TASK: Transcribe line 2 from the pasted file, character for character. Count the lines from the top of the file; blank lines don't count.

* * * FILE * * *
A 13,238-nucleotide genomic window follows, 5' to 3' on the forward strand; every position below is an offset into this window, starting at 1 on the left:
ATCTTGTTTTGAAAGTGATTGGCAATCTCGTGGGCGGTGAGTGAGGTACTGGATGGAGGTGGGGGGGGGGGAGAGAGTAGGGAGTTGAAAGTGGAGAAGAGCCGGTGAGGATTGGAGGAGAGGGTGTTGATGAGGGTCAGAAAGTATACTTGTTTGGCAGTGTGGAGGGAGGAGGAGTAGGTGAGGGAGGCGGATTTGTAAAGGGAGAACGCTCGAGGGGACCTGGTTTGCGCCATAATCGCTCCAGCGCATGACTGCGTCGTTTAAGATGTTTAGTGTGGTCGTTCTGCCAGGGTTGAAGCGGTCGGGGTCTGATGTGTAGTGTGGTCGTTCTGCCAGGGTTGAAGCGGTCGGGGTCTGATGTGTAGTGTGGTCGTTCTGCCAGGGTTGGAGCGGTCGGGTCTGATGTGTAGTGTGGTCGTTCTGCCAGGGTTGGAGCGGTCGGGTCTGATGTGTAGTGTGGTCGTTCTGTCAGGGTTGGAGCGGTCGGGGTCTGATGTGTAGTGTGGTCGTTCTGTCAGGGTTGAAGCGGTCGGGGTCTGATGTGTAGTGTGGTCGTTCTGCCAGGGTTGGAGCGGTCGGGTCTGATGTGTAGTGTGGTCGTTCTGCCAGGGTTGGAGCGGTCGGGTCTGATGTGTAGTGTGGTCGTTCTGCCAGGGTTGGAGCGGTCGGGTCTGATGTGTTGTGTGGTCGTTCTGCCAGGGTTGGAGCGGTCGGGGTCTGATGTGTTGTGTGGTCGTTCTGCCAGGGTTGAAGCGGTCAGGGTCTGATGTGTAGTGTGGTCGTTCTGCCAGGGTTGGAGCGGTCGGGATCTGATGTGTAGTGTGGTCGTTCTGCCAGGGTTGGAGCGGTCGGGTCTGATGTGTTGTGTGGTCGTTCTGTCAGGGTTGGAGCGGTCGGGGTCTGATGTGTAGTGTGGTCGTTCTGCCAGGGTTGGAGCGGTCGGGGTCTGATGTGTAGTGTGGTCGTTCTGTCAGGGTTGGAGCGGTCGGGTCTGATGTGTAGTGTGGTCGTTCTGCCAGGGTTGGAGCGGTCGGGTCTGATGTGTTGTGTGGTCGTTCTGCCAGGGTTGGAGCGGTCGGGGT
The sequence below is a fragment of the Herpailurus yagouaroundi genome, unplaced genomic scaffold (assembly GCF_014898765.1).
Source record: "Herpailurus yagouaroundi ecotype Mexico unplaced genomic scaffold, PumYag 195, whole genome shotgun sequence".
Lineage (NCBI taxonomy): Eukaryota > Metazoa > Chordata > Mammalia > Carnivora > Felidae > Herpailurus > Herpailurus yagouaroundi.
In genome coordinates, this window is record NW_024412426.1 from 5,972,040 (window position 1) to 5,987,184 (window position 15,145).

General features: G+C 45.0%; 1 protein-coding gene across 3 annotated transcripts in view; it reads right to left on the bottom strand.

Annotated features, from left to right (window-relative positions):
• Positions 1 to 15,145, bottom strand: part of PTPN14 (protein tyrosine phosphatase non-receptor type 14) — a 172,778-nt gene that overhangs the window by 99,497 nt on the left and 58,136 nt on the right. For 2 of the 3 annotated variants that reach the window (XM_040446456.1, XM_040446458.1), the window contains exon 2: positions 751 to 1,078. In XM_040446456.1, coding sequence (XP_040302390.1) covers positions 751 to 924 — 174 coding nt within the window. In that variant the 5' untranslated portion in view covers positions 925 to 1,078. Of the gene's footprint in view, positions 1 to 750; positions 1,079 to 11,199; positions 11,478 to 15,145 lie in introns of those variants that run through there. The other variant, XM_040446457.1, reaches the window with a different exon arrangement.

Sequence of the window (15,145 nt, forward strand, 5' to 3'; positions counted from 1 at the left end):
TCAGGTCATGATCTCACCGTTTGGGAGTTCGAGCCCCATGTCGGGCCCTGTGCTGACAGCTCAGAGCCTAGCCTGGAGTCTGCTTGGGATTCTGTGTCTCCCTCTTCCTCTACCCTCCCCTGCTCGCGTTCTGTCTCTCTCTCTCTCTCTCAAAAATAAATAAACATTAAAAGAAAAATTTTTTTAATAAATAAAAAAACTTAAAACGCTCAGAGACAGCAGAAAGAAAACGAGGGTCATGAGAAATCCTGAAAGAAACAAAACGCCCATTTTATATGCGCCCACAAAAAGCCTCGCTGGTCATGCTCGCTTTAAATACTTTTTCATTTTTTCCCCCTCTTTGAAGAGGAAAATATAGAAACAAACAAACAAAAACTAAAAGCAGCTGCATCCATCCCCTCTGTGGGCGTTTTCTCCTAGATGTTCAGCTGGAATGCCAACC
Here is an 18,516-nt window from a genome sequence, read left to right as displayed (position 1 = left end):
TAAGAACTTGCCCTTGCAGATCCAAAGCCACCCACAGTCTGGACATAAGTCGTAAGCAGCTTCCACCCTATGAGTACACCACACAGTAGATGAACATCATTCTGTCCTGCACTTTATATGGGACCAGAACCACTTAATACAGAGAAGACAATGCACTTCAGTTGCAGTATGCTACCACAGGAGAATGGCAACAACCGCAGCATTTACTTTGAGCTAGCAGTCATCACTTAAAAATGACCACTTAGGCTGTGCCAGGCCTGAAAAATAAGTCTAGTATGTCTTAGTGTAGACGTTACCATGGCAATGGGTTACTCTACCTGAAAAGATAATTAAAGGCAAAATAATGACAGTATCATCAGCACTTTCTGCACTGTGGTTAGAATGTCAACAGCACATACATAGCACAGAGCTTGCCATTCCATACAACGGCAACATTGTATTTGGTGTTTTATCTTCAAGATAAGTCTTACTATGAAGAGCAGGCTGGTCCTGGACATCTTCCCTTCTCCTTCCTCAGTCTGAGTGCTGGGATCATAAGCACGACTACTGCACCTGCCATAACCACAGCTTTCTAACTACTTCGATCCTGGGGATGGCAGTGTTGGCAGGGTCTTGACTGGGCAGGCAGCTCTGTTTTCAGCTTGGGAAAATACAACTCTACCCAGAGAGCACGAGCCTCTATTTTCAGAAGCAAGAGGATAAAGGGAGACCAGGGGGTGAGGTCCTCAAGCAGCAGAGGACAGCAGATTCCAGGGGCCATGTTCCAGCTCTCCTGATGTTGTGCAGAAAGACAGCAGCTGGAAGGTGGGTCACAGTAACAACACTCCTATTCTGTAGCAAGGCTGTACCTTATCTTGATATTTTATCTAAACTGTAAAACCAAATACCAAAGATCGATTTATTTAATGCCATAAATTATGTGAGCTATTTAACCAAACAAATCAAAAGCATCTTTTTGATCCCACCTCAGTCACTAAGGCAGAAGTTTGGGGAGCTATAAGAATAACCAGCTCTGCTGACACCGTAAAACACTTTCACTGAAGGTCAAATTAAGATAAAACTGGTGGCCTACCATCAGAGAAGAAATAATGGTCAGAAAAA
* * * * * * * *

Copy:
ATCTTGTTTTGAAAGTGATTGGCAATCTCGTGGGCGGTGAGTGAGGTACTGGATGGAGGTGGGGGGGGGGGAGAGAGTAGGGAGTTGAAAGTGGAGAAGAGCCGGTGAGGATTGGAGGAGAGGGTGTTGATGAGGGTCAGAAAGTATACTTGTTTGGCAGTGTGGAGGGAGGAGGAGTAGGTGAGGGAGGCGGATTTGTAAAGGGAGAACGCTCGAGGGGACCTGGTTTGCGCCATAATCGCTCCAGCGCATGACTGCGTCGTTTAAGATGTTTAGTGTGGTCGTTCTGCCAGGGTTGAAGCGGTCGGGGTCTGATGTGTAGTGTGGTCGTTCTGCCAGGGTTGAAGCGGTCGGGGTCTGATGTGTAGTGTGGTCGTTCTGCCAGGGTTGGAGCGGTCGGGTCTGATGTGTAGTGTGGTCGTTCTGCCAGGGTTGGAGCGGTCGGGTCTGATGTGTAGTGTGGTCGTTCTGTCAGGGTTGGAGCGGTCGGGGTCTGATGTGTAGTGTGGTCGTTCTGTCAGGGTTGAAGCGGTCGGGGTCTGATGTGTAGTGTGGTCGTTCTGCCAGGGTTGGAGCGGTCGGGTCTGATGTGTAGTGTGGTCGTTCTGCCAGGGTTGGAGCGGTCGGGTCTGATGTGTAGTGTGGTCGTTCTGCCAGGGTTGGAGCGGTCGGGTCTGATGTGTTGTGTGGTCGTTCTGCCAGGGTTGGAGCGGTCGGGGTCTGATGTGTTGTGTGGTCGTTCTGCCAGGGTTGAAGCGGTCAGGGTCTGATGTGTAGTGTGGTCGTTCTGCCAGGGTTGGAGCGGTCGGGATCTGATGTGTAGTGTGGTCGTTCTGCCAGGGTTGGAGCGGTCGGGTCTGATGTGTTGTGTGGTCGTTCTGTCAGGGTTGGAGCGGTCGGGGTCTGATGTGTAGTGTGGTCGTTCTGCCAGGGTTGGAGCGGTCGGGGTCTGATGTGTAGTGTGGTCGTTCTGTCAGGGTTGGAGCGGTCGGGTCTGATGTGTAGTGTGGTCGTTCTGCCAGGGTTGGAGCGGTCGGGTCTGATGTGTTGTGTGGTCGTTCTGCCAGGGTTGGAGCGGTCGGGGT